Maltsters Forced to Import Barley With Poor Quality Crop and Declining Acres

A combination of a poor malt barley crop this year and a longer-term downward trend in malt barley acres is leading North American maltsters and brewers to import more barley from Europe.

An estimated 70 to 80 percent of the barley crop in Western Canada was hit by rain or snow just prior to harvest, leading to a spike in prices. Only around 30 percent of the crop in Alberta, Saskatchewan and Manitoba is expected to qualify for malt quality.

Barley is Bearish“The general trend over the last 15 years is that malt barley acres have really declined. Take that with our poor quality crop and we’re probably looking at our lowest carryout stocks in history in Canada,” says Lorelle Selinger, North American malt barley merchandising manager for Cargill.

The tight supplies have resulted in historically wide premiums for malt over feed barley: “I’m seeing the widest spread in my career between malt barley and feed barley. It can narrow down as low as 25 cents, but this year it’s been well over $2,” she notes.

However, prices in North America are capped by the cost of acquiring malt-quality barley from overseas.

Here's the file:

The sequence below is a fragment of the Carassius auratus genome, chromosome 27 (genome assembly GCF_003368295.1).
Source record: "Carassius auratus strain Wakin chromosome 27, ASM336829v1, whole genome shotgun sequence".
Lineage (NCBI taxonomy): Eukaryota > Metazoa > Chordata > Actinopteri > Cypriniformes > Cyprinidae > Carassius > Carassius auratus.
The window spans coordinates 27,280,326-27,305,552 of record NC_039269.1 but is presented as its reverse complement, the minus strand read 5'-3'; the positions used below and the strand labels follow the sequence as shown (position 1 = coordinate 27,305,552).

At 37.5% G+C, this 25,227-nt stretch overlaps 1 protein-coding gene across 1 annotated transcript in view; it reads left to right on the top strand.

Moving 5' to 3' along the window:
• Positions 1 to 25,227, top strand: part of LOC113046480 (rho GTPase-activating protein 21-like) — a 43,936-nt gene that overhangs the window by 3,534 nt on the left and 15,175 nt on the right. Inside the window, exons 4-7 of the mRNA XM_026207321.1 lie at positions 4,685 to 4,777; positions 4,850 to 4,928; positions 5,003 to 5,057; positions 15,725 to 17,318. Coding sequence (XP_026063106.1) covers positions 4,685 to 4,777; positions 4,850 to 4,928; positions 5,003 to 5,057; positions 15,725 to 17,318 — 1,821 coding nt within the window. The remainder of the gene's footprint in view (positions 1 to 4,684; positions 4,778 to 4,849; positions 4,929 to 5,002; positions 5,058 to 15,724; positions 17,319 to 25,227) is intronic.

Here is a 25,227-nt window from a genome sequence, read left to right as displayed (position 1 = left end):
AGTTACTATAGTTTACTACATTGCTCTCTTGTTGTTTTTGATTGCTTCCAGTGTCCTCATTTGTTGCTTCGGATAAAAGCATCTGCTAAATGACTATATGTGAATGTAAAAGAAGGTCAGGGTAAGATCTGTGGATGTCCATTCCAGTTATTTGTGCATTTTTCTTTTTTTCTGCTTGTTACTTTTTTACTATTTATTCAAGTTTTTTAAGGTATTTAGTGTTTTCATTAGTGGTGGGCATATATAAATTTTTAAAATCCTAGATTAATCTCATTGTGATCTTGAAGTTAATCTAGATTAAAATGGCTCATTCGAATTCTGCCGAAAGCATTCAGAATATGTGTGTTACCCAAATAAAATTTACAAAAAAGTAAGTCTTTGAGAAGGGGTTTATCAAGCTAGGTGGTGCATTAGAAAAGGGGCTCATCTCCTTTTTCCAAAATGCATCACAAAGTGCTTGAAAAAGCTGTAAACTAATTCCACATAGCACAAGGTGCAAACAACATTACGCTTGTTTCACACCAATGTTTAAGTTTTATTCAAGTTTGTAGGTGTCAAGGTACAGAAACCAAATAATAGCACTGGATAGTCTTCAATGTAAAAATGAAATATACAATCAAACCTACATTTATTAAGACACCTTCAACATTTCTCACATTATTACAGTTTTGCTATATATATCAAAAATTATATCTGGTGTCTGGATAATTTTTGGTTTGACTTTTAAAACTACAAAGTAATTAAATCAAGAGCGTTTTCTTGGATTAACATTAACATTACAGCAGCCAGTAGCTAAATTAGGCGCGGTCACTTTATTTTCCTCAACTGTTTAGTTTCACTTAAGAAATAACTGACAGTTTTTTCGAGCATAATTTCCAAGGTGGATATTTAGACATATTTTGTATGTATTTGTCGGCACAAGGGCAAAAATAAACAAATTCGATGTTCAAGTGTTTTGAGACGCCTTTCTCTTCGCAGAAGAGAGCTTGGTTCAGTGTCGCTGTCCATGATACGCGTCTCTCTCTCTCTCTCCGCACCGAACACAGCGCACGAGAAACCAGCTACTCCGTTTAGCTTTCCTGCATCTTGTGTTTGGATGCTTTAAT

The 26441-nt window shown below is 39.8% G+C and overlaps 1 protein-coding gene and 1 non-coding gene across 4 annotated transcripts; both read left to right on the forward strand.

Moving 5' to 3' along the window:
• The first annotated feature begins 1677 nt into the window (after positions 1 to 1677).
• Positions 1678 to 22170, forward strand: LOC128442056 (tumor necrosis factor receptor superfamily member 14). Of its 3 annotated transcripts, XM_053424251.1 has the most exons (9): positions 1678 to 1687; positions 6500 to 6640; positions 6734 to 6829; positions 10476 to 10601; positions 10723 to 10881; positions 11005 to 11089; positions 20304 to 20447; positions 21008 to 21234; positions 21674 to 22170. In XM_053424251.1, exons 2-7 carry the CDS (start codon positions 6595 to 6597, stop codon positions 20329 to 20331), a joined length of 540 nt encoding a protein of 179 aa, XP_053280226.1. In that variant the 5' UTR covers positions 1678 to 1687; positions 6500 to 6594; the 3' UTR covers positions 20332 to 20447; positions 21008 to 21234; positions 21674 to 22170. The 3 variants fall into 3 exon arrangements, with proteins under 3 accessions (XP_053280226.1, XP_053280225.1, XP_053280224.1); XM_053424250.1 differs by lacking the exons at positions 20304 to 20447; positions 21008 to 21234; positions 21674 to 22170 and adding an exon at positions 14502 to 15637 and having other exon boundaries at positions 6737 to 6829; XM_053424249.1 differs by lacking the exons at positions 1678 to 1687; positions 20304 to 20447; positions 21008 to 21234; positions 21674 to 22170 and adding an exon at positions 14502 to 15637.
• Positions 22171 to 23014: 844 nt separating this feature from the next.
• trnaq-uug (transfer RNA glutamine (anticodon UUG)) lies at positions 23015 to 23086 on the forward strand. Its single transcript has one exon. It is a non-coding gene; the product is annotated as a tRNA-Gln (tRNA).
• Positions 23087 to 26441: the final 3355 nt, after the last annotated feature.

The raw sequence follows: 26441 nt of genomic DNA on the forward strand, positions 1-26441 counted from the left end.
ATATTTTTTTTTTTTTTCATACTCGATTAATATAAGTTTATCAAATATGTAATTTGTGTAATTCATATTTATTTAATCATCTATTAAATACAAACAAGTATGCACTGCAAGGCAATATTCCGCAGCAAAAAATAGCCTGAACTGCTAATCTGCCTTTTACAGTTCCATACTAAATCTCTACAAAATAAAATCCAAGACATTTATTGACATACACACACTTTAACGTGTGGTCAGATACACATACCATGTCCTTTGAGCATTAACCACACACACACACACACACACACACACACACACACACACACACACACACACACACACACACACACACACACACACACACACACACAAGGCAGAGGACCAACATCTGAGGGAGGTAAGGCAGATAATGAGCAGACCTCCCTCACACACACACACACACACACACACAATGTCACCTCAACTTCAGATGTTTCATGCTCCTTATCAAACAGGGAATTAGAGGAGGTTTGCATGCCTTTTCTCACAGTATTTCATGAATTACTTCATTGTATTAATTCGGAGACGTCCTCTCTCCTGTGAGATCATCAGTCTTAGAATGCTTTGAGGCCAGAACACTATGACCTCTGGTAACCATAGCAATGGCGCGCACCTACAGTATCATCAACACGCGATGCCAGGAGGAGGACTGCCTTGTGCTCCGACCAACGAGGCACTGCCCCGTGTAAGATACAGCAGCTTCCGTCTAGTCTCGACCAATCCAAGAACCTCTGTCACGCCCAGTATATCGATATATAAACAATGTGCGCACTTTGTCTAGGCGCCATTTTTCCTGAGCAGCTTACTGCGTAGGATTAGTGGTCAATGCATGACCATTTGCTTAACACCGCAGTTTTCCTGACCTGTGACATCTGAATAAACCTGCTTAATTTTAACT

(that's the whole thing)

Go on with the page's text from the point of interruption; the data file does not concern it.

“Typically the amount of barley imported into North America is very, very low. We’re mostly an exporter and can export well over a million tonnes, but in a year like this, it’s possible we’ll end up importing up to 500 thousand tonnes of malting quality barley into North America,” says Selinger.

She’s hoping the relatively strong prices will help barley compete against other cereals for acres in 2015, noting there could also be logistical benefits for producers growing malt.

“There should be a lot of harvest movement opportunities, because stocks will have been very tight for all maltsters and buyers, also in the export market,” she says. “I think prices will remain on the higher end of historical over the next year because we’re going in with really tight stocks.”

Selinger discussed the malt barley market, as well as a trivia tidbit about barley and the English measurement system, with Kelvin Heppner at Farm Forum in Saskatoon earlier this month:


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